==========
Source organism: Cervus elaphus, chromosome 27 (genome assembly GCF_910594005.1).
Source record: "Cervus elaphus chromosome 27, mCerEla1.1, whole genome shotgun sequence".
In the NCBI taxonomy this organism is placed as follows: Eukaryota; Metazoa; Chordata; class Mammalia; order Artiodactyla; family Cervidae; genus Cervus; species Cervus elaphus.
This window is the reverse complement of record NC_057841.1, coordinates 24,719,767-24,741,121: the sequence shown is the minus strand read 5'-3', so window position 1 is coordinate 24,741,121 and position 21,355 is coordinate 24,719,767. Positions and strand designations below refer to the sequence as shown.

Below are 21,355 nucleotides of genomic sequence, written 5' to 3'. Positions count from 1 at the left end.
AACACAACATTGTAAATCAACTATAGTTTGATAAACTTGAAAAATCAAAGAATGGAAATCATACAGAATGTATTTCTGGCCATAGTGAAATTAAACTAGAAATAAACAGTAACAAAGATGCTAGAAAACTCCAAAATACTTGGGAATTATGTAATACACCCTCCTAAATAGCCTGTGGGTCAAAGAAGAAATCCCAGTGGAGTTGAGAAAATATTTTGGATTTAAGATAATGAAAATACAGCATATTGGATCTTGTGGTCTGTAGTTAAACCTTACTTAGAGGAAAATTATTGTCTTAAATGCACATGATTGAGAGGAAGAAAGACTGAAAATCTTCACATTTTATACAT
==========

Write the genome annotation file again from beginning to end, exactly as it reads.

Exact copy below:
Source organism: Cervus elaphus, chromosome 27 (genome assembly GCF_910594005.1).
Source record: "Cervus elaphus chromosome 27, mCerEla1.1, whole genome shotgun sequence".
In the NCBI taxonomy this organism is placed as follows: Eukaryota; Metazoa; Chordata; class Mammalia; order Artiodactyla; family Cervidae; genus Cervus; species Cervus elaphus.
This window is the reverse complement of record NC_057841.1, coordinates 24,719,767-24,741,121: the sequence shown is the minus strand read 5'-3', so window position 1 is coordinate 24,741,121 and position 21,355 is coordinate 24,719,767. Positions and strand designations below refer to the sequence as shown.

Below are 21,355 nucleotides of genomic sequence, written 5' to 3'. Positions count from 1 at the left end.
AACACAACATTGTAAATCAACTATAGTTTGATAAACTTGAAAAATCAAAGAATGGAAATCATACAGAATGTATTTCTGGCCATAGTGAAATTAAACTAGAAATAAACAGTAACAAAGATGCTAGAAAACTCCAAAATACTTGGGAATTATGTAATACACCCTCCTAAATAGCCTGTGGGTCAAAGAAGAAATCCCAGTGGAGTTGAGAAAATATTTTGGATTTAAGATAATGAAAATACAGCATATTGGATCTTGTGGTCTGTAGTTAAACCTTACTTAGAGGAAAATTATTGTCTTAAATGCACATGATTGAGAGGAAGAAAGACTGAAAATCTTCACATTTTATACAT